For labs in CS 2, you must work in pairs. For this lab, both partners must do the setup separately to be ready for the rest of the term. The main point of lab is to act as a bridge between lecture and the projects. We aim to give you an “intermediary” programming assignment which will help with the project. For this reason, all labs will be collaborative, and your lab TAs will be extremely helpful. If you get stuck, you should immediately ask for help rather than floundering. Lab is only an hour, and we want you to optimize the time you spend for maximum learning.
To get credit for a lab, you must call over a member of course staff to “check off” that you were present at lab.
Register for the Lab
Register for the lab using
grinch: https://grinch.caltech.edu/register and clone the repository
as explained in the setup instructions.
Since you are pair programming with another person, please quickly skim this page.
Goals and Outcomes
In this lab, you will enhance your code reading abilities by debugging an existing class called
GradeHistogram, debugging two common Java errors, and finding the
passwords to make a programmatic bomb not explode.
Afterwards, you will apply your code reading abilities to enhance your code debugging abilities by debugging a text adventure we have written. We’ll guide you through this process, but the intention is to make this a realistic debugging experience.
By the end of this lab, you will…
- be able to read test failure messages
- know how to approach debugging code
- have learned about some common Java bugs
- be able to use the IntelliJ debugger to help discover bugs
- be able to read stack traces
- be better able to approach debugging code
- get experience with more of the kinds of errors you’ll run into during this course
If you do not finish during lab, don’t panic! You are allowed to continue working on lab outside of the lab period. If you were on time to your lab section and your Gitlab tests all pass before Thursday @ 11:30 PM, you’ve been checked off and you’re good!
Grading in CS 2
In CS 2, labs and projects will be graded on a “letter grade” basis. We’ll explain this more later, but, for now, you should know that passing the tests on
gitlab is the only
metric we will use to grade your code. There are no “style points” in this course.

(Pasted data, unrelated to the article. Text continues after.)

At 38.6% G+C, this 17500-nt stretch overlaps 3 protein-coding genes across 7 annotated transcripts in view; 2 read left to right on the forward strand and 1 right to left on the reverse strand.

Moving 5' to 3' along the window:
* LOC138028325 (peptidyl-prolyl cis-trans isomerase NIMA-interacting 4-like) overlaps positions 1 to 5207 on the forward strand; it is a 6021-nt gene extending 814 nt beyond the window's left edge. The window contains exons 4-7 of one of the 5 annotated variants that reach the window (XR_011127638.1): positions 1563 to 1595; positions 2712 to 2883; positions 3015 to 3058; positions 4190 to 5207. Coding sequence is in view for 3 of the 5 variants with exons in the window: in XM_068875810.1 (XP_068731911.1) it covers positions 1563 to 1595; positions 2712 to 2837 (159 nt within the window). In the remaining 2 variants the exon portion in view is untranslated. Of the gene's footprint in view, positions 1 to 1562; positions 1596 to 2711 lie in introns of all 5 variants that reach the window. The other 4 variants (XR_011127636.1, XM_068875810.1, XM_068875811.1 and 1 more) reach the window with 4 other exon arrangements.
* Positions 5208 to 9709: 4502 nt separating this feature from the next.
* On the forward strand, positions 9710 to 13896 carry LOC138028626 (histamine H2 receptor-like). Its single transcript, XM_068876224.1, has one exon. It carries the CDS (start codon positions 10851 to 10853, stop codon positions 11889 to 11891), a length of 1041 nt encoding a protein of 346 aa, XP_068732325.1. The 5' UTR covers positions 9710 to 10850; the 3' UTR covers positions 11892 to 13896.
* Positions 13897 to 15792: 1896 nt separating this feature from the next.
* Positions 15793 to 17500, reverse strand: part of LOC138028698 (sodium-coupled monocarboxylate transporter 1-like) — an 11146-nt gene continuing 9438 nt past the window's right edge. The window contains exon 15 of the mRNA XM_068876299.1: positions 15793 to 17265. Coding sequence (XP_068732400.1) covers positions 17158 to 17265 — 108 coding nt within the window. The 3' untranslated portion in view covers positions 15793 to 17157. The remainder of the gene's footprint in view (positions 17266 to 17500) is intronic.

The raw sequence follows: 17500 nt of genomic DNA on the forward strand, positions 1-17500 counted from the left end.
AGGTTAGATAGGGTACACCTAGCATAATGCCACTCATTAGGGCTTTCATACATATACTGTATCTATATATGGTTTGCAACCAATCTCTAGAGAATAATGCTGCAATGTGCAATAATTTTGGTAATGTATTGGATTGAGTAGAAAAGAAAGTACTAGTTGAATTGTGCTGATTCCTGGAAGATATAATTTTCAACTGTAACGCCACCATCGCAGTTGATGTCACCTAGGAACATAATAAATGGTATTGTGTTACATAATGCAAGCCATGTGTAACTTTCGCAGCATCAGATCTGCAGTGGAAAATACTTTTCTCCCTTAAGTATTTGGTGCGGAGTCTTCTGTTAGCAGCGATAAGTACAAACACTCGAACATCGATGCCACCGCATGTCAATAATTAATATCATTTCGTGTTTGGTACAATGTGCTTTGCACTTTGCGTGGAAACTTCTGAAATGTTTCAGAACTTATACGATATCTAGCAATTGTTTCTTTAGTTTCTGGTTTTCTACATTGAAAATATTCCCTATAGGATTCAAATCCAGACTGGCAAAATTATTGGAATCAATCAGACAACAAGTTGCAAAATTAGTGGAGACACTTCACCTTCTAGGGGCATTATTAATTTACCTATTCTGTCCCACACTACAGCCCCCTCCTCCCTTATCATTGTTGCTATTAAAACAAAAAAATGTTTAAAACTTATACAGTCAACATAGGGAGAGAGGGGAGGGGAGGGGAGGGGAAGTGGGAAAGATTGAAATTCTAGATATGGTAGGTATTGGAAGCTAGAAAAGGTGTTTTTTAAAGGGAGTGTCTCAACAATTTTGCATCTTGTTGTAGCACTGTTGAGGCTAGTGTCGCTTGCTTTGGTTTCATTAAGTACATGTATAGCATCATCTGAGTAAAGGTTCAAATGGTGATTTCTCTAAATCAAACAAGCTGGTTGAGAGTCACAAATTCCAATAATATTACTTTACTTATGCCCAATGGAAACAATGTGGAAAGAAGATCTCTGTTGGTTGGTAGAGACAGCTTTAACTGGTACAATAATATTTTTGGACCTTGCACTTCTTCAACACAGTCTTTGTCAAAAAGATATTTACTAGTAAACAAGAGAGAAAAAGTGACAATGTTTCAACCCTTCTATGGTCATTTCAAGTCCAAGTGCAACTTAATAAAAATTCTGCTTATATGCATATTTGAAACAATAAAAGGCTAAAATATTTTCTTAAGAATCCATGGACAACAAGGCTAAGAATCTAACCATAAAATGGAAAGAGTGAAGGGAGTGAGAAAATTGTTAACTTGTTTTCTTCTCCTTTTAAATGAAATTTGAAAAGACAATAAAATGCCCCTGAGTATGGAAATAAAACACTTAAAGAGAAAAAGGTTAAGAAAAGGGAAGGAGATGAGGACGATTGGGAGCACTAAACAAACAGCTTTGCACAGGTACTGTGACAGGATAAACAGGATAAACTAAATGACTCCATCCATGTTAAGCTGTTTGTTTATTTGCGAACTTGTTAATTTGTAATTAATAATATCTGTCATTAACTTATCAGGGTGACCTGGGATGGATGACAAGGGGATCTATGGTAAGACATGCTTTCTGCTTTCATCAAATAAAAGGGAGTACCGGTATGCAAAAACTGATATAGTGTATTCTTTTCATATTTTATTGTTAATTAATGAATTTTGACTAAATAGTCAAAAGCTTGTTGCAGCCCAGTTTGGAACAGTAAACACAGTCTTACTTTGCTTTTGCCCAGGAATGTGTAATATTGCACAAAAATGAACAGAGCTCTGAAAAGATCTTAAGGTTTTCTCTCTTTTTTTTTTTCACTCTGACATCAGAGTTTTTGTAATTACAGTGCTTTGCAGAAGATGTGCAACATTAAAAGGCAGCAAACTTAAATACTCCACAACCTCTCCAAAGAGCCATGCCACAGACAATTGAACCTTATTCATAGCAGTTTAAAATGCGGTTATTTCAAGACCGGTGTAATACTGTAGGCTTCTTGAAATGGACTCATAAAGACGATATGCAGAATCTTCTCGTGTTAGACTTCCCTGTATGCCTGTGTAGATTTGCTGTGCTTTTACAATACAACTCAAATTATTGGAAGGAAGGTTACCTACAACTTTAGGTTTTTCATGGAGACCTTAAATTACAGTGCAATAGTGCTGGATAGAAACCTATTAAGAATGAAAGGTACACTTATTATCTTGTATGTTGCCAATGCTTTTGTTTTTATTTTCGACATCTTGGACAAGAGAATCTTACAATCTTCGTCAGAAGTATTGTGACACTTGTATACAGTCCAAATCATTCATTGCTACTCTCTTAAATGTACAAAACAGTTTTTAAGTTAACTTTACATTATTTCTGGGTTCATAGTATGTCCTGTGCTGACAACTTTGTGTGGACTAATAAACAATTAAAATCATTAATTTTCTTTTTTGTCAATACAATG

Part 1: Debugging
For this part of the lab, we will approach debugging the code by trying to understand where the tests are failing. To do that, we have to run the tests. Make sure “D Tests” is selected at the top of IntelliJ and click the green play button. The JUnit tests that we have written should run (and all fail!). Your job in this part is to fix the code to make them all pass.
Task 1. While you can read the test code itself, we would recommend reading the test output instead. Click on the name of the first test (“Test add/get”) and read the resulting trace on the right. You should see that the code threw an exception, but where? The blue text will link directly to the line of code that caused the exception. Your first task is to fix this exception by determining what the error is.
After you believe you’ve fixed the error, go ahead and run the tests again. If you’re stuck, feel free to ask someone on course staff for help; it’s what we’re there for. If the tests no longer throw an exception, you’re ready to fix the next bug. Repeat this process until all the tests pass.
D tests all pass, move on to the second part of this lab, below.
Part 2: Da Bomb!
Using the IntelliJ Debugger
Up until now, you may have practiced debugging by placing print statements throughout your code to monitor the values of certain variables. When strategically placed, the output from these print statements may make the bugs obvious or help narrow down their location. This method is called print debugging. Though print debugging is a valid technique, it can be tedious deciding what to print and cleaning up your code after you are done.
Interactive debugging is a technique by which one debugs by using an interactive tool, or a debugger. We will show you the basics of how to use IntelliJ’s built-in debugger.
Before starting the IntelliJ debugger, you should set a few breakpoints. Breakpoints mark places in your code where you can suspend the program during a debug session and examine its state. This allows you to examine the values of multiple variables without needing to write print statements, and moreover, breakpoints are ignored when the program is executed normally.
To set a breakpoint at a line or a method, click in the gray area next to the line number.
A red circle or diamond should appear where you clicked. When the debugger reaches this point in the program, it will pause before the execution of the line or method. If you click anywhere on a line of code that has a breakpoint, a lightbulb icon will appear on the left and you can click on it to find more options regarding that breakpoint.
Starting the Debug Session
Once you have set some breakpoints, you are ready to start a debugging session! Click on the icon in the top right of the IntelliJ interface. The selected program should run until it hits its first breakpoint. A debugger window should also appear on the bottom of the interface, where the console was.
Under “Frames”, you will be able to see all current method calls, and under “Variables”, you will be able to see the values of instantiated variables at this point in the program (they will also be shown in gray text in the editor). From here, you have a few options:
- Learn something from the displayed values and fix your bug! Click to stop the debug session.